It was a tough winter and spring, with far too many cancelled shows due to my ongoing illnesses and nights in being boring. And with summer coming up fast, I still managed to see get out and see some friends. Some old friends, some lost friends, and some friends I’ve yet to meet. Even when I’m feeling close to keeling over, myself, rock n’ roll will never die, yunno? Here are some shots and some twisted tales of Yuck, The Pack A.D. and Wintersleep.
It’s been a few years since I’ve seen Yuck live. And by live, I mean with their instruments, because the last time I saw Yuck alive, I was getting drunk with guitarist Max Bloom, his model girlfriend Lucy, then-Yuck-singer Daniel Blumberg and his model girlfriend Stacy (who also happened to star in Lars Von Trier’s Nymphomaniac), in a pub in east London. Great times.
Before that, I was getting drunk with them on a big ol’ boat sailing to Cozumel and plastering them with temporary BSR tattoos. But that’s another story. This time I was not drunk, not on boat and there were no model girlfriends. Which was sad, because I like model girlfriends. Instead, it was a quiet March 29 night after a long Easter Weekend in Vancouver at an underpacked Fortune Sound Club. Wah wah.
BUT. Those of us who do have excellent taste were there to enjoy Max Bloom on lead (Daniel left in 2013), flanked by bassist Mariko Doi (chipping in on vocals on “As I Walk Away” and others) and charming guitarist Ed Haynes doing what they do so well: fuzzed-out indie guitar rock for discerning ears. “Hold Me Closer”, “The Wall” “Cannonball”, oldie “Get Away” and the Doi/Bloom harmonies on “Georgia” all sounded fab. Been too long, Yuck friends. Come back and next time I promise a real party.
Friends I’ve Lost
I used to be good friends with Vancouver’s The Pack A.D. Loved them then. Love them now. In 2010, they threw up some of my first rockhands. The same year, I interviewed them for a doc called Behind the Rock. In 2011, I covered their awesome, shot-by-shot rip of Gary Numan’s “Cars” video for “Take”, and raved about them here. In 2012, I hung backstage with them and Our Lady Peace. In 2013, I inadvertently pissed them off – via a well-intentioned but misdirected tweet – the same year the actual Gary Numan played. And between then and now, I slunk away, watching the Pack from the sidelines, listening with my ears. On May 13, on the second night of their two-night return to Vancouver’s Cobalt, I ventured out to see my forever crushes once again.
It’s been a long time of me loving Becky and Maya. But it’s unrequited, and that’s ok. But I still think the Pack A.D. are fucking GREAT. Want propulsive drums and a howl n’ guitar? Garage sludge and superior rock n’ roll thwack? Go see Becky Black and Maya Miller, pronto. Their new album Positive Thinking (“So What” sounded stellar at the show as did oldie “Haunt You”) is out in August. Don’t miss them on tour if they make it through your town.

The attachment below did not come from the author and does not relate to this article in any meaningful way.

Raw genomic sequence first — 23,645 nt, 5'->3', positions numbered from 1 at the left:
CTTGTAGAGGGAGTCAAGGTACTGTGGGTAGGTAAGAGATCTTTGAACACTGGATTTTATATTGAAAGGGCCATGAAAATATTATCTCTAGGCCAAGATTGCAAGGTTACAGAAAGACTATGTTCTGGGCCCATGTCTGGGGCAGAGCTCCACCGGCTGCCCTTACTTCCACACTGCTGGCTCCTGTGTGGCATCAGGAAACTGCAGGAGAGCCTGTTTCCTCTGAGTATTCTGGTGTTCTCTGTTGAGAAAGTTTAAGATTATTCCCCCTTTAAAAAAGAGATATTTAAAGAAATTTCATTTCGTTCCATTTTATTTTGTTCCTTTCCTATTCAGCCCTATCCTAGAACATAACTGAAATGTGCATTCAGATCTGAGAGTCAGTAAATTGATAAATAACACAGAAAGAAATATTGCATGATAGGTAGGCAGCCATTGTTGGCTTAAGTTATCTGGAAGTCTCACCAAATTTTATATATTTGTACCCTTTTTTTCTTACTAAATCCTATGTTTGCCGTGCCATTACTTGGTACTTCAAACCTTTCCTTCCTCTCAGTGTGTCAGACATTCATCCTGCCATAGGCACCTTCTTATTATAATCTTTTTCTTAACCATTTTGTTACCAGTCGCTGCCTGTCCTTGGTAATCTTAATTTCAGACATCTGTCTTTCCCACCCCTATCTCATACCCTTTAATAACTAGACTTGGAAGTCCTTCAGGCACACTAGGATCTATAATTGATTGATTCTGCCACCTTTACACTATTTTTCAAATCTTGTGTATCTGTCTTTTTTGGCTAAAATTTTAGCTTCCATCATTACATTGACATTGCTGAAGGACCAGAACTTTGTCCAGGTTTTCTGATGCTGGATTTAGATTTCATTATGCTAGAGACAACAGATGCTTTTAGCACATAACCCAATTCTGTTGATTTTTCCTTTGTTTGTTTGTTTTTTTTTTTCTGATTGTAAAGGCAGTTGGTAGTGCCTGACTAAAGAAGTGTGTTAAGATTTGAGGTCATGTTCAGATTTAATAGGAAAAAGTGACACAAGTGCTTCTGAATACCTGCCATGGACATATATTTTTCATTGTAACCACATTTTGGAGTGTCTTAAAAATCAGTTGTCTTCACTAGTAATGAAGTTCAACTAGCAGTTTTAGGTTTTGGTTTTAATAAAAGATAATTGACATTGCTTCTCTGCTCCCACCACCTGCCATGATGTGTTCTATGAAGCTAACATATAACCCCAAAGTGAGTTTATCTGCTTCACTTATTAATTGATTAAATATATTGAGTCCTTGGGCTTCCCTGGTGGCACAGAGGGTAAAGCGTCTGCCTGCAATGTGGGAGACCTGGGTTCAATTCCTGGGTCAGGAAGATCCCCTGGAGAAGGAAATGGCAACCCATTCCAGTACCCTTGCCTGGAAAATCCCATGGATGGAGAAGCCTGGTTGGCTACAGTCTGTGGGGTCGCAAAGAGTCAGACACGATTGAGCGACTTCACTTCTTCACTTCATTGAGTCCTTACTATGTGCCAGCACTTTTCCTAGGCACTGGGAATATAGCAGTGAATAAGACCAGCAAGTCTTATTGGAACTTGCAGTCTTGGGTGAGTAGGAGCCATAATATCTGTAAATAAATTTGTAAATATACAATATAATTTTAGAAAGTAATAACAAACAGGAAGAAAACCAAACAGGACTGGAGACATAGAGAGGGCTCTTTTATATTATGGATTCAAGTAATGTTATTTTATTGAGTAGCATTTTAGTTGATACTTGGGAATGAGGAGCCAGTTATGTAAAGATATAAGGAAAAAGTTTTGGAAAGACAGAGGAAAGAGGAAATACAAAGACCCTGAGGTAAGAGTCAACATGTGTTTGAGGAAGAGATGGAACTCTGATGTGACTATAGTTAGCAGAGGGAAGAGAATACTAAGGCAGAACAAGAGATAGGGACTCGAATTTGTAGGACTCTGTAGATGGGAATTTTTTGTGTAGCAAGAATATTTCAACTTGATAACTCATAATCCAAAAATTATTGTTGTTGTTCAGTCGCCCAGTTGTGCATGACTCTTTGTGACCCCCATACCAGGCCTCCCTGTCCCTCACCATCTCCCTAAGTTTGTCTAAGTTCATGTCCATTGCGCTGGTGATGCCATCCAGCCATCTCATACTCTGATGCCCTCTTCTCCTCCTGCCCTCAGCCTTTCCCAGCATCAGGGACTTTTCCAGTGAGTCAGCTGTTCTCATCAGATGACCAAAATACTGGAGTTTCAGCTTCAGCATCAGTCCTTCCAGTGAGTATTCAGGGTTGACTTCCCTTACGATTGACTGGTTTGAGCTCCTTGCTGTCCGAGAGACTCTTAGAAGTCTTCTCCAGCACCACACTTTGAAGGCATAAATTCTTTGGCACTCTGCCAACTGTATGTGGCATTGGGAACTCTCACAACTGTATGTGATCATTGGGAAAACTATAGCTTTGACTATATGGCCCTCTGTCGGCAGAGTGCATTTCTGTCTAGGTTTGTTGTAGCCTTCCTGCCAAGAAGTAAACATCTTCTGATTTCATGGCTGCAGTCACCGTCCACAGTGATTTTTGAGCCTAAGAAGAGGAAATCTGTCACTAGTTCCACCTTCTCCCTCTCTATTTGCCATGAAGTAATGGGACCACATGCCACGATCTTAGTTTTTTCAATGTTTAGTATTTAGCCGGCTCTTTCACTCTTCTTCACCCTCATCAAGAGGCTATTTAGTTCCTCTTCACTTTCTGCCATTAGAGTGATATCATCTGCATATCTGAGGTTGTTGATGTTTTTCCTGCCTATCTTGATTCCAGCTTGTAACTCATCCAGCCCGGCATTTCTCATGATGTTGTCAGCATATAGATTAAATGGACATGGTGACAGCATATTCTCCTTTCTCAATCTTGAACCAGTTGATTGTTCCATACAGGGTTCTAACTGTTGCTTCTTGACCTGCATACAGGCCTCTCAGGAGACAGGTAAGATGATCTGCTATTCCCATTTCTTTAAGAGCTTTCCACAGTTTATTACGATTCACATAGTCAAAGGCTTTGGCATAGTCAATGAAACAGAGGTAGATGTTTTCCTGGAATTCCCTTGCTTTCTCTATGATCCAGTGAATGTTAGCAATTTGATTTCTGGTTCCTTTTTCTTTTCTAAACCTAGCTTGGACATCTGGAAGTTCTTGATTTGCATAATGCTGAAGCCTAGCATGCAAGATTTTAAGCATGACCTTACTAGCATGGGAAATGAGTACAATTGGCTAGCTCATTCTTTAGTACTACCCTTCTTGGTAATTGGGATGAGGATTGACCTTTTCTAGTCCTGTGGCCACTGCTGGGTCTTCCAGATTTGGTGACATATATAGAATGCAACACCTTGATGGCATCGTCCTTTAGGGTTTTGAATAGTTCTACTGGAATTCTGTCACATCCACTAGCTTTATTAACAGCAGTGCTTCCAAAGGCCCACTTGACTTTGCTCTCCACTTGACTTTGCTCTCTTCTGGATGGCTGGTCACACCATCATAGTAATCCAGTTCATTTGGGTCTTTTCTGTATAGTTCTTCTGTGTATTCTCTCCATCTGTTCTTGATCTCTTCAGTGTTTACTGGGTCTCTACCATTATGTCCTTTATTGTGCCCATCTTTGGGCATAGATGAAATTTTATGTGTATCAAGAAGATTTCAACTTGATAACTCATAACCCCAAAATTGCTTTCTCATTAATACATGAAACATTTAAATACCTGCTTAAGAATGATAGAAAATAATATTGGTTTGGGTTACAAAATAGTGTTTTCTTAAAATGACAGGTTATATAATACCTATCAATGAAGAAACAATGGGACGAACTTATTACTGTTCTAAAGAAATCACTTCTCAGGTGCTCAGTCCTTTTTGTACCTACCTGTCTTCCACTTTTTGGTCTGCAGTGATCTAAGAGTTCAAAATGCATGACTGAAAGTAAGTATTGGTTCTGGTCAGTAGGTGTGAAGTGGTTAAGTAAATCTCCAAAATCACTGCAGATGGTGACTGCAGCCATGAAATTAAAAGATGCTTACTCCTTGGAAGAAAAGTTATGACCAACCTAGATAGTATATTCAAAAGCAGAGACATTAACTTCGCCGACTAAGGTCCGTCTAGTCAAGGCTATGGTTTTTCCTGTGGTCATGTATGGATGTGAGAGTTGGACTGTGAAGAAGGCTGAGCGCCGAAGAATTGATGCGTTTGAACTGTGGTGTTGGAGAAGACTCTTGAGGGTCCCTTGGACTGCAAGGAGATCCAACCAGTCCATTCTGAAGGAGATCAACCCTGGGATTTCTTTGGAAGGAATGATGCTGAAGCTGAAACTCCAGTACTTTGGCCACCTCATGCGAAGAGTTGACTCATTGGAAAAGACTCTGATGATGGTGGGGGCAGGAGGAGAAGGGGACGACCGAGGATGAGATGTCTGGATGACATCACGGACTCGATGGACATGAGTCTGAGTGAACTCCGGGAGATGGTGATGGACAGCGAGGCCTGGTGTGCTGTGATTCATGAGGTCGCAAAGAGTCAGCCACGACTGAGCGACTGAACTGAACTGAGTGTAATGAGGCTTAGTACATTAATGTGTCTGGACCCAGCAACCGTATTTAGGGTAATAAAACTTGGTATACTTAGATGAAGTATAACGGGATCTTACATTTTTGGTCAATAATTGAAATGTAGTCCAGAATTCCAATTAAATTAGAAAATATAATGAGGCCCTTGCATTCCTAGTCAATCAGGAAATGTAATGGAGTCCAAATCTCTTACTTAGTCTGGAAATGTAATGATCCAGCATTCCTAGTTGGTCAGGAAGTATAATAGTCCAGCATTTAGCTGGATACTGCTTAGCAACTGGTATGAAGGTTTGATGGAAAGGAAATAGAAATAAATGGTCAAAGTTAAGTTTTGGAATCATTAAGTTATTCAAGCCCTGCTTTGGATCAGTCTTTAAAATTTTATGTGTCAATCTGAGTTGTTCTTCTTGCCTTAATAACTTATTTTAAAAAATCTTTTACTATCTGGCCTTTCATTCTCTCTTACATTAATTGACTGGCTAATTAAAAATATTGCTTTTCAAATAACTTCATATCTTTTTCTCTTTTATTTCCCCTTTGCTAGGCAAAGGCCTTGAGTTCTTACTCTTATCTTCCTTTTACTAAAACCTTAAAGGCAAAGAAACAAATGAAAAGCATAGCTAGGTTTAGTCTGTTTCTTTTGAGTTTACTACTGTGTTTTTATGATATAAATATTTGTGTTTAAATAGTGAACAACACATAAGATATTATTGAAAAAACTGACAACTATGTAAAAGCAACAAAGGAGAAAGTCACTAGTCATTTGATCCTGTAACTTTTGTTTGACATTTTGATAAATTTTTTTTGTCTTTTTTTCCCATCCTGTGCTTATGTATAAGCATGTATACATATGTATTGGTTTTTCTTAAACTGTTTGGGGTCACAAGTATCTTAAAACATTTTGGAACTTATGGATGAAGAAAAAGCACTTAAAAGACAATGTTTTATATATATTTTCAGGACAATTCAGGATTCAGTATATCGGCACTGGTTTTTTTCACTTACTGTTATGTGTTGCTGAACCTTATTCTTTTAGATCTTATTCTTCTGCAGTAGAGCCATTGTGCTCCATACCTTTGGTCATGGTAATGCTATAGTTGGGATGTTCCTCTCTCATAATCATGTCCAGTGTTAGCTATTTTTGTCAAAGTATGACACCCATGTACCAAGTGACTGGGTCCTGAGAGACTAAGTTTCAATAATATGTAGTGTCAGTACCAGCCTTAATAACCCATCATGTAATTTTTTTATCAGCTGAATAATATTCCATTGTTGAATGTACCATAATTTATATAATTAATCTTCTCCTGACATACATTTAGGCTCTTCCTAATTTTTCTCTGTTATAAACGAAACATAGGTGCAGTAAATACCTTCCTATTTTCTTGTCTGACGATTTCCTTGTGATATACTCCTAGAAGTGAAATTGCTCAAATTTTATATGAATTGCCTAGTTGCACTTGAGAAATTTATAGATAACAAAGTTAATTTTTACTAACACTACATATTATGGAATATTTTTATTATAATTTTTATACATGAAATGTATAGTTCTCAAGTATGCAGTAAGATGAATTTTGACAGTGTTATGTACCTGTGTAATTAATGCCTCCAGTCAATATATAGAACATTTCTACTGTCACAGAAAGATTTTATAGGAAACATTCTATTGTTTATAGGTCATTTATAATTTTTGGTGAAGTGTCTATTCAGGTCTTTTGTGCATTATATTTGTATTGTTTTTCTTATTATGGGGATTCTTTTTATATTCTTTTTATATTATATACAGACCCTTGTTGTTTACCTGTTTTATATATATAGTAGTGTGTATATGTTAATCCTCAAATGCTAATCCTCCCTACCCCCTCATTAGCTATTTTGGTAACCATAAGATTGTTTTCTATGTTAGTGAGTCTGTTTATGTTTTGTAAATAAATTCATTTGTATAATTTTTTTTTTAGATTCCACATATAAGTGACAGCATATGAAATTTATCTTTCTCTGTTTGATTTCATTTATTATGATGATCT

Friends I’ve Yet To Meet
I got sent a copy of Wintersleep’s Welcome to the Night Sky late in 2007. The press release pleaded for me to like this new band from Nova Scotia. Living in the UK since 2000, I’d been away from Canadian bands a long time and developed a hardy sense of London haughtiness. I was suspicious. But I gave the album a go. The lyrics creeped, angsty and raw. The voice – Paul Murphy’s ahhhhh – got inside my head. I LOVED that album. Then so did other people. And like all deserving poppies in the sun, Wintersleep grew, onto the radio and arched towards the *sniff* mainstream. So, like a true alt-music snob suffering from Tall Poppy Syndrome, I reached out for my scissors. Becuase popular! Because radio! I didn’t quite cut them down, but Wintersleep and I grew rows apart.
But then Murphy released a small, self-titled solo album under the band name PostData. Across nine songs, gifted to Murphy by his dead grandparents whom he claimed spoke to him in his dreams, PostData’s lyrics really creeped, even more angsty and raw. I fell madly in love with the poppy again, playing the album every winter (and on most dreary days in between) until PostData stopped existing. And in all that time, all that time I’ve loved the quirks of Paul Murphy, I never saw Wintersleep live. Until March 25, at the Commodore Ballroom.
There I put aside the scissors and smiled at seeing taller poppy Murphy up there blooming, guitarist Tim D’Eon givin’ ‘er and the crowd oooh-ahhing along to re “Santa Fe”, “Archeologists”, “Weighty Ghost”, “Oblivion” and the really radio-friendly “Amerika.” I twitched. And while Wintersleep were certainly comfortable, they and we didn’t connect. The fans seemed to love it. And that is right. But Murphy looked a bit awkward up there, a bit misplaced, like a seed that drifted. Deep down inside, I think Paul Murphy really just wants to be doing creepy angsty things like PostData. Or maybe my goth heart just wants it to be so. *puts poppies in vase* \m/
Thanks to Vince Litster for extra words
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